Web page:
This involves establishing whether a condition:
- arose out of, or in the course of, your employment (for an injury)
- was contributed to, to a significant degree, by your employment (for a disease).
Exclusions from compensation
The Safety, Rehabilitation and Compensation Act 1988 (SRC Act), states that in some situations employees are excluded from receiving compensation. This includes:
- An injury, illness or aggravation sustained as a result of reasonable administrative action taken in a reasonable manner by an employer, in respect of an employee’s employment. Reasonable administrative action includes, but is not limited to:
- a reasonable appraisal of performance
- a reasonable counselling action (formal or informal)
- a reasonable suspension action
- a reasonable disciplinary action (formal or informal)
- failure to obtain a promotion, reclassification, transfer or benefit, or to retain a benefit in connection with work.
- An injury that is intentionally self-inflicted.
- An injury that is caused by serious and wilful misconduct (except where the injury results in death or serious and permanent impairment).
- Illness, where you have made a wilful and false representation that you did not, or had not, previously suffered from that illness, in connection with your employment.
Under the Safety, Rehabilitation and Compensation Act 1988 (SRC Act), a claims manager is guided by the following principles when assessing your claim:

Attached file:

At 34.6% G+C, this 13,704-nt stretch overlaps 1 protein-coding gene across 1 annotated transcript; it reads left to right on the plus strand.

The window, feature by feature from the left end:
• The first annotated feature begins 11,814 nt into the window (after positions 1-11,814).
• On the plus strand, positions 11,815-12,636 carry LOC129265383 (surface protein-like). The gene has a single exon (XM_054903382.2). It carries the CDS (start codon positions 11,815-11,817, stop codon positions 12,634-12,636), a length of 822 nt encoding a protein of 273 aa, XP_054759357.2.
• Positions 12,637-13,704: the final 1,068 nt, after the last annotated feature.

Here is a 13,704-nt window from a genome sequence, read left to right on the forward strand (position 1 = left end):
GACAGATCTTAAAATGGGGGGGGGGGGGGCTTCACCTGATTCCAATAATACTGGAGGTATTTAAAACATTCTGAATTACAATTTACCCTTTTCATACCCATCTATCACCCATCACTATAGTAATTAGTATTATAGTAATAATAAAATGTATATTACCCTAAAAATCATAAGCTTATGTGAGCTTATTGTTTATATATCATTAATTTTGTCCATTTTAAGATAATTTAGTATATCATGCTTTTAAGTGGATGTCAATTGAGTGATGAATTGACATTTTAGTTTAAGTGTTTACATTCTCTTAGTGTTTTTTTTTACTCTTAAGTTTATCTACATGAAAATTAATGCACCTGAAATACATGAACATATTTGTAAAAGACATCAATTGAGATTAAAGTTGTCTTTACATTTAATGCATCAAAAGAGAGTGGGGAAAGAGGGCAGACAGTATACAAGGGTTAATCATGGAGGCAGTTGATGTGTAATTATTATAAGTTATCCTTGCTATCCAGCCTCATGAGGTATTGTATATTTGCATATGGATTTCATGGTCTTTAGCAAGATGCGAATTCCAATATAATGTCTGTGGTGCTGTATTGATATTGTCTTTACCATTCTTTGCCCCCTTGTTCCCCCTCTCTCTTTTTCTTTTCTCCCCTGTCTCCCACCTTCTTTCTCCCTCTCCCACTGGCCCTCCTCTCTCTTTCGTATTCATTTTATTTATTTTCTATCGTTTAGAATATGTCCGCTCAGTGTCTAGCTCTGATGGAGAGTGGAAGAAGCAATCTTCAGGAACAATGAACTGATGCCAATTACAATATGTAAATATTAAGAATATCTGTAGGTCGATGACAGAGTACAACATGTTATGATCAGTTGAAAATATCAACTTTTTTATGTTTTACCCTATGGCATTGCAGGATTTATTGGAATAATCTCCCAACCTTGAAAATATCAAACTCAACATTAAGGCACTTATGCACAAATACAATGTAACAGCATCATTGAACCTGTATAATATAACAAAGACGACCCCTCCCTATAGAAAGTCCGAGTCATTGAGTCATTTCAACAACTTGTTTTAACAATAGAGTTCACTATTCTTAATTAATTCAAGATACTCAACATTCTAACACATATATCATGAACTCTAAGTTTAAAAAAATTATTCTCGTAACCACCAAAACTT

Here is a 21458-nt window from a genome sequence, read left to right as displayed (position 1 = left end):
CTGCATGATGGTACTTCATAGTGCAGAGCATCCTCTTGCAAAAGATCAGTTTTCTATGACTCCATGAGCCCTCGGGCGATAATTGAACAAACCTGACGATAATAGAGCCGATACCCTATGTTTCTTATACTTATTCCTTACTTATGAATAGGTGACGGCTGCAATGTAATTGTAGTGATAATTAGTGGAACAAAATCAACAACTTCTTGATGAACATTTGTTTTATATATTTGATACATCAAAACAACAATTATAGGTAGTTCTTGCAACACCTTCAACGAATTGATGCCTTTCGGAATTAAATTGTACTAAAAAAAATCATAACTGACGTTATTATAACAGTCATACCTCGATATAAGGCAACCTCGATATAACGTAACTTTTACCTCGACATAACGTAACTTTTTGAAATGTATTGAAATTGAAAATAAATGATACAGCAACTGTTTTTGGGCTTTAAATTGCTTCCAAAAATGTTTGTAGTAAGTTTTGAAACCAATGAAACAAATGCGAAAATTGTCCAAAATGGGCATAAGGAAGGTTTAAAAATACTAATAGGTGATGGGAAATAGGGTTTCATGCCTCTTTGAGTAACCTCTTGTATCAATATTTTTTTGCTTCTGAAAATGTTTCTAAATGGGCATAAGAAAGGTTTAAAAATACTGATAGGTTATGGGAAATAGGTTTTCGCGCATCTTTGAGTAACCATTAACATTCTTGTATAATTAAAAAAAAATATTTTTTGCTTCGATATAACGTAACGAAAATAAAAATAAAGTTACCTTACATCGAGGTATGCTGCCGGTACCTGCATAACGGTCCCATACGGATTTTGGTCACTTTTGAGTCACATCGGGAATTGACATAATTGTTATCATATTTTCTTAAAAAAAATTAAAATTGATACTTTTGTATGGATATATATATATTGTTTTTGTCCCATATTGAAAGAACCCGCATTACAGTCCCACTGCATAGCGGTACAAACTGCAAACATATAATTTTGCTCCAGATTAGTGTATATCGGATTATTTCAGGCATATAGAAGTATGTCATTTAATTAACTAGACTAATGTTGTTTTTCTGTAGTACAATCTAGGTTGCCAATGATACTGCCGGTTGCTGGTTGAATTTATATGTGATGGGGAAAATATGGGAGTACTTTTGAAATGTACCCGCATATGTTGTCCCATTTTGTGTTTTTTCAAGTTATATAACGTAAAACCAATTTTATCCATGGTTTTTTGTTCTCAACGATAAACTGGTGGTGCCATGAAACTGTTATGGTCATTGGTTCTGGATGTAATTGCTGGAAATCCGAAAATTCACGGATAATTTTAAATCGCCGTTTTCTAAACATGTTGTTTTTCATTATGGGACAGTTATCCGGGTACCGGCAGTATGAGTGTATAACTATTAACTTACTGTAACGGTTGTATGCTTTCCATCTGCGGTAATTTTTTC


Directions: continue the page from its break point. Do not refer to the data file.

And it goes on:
No fault legislation
The Safety, Rehabilitation and Compensation Act 1988 (SRC Act) provides a no-fault workers' compensation scheme. This means that you do not have to show that your employer has done anything wrong for an injury or illness to be eligible for compensation—the requirements for liability are set out by law.
Claims managers must observe the principle of natural justice. This means they must:
- provide opportunity for anyone who will be adversely affected by their decision to be heard
- be impartial or unbiased in any matter to be decided.
Onus of proof
Under the Safety, Rehabilitation and Compensation Act 1988 (SRC Act), an employee has no legal onus of proof. This means you do not legally need to ‘prove’ a case.
However, you do need to satisfy the criteria of the SRC Act for your claim to be accepted.
Standard of proof
Standard of proof means the degree of certainty with which contested facts must be established in order to be accepted as proved.
Under the Safety, Rehabilitation and Compensation Act 1988 (SRC Act), the basis for decisions is established on the 'balance of probabilities'. This means claims managers must decide that more likely than not, the fact or facts relied upon existed at the relevant time.
Many cases have gone before the courts about interpretation of phrases or words in the Safety, Rehabilitation and Compensation Act 1988 (SRC Act).
The outcomes of these cases set legal precedent and your claims manager considers these, if they are relevant to your claim.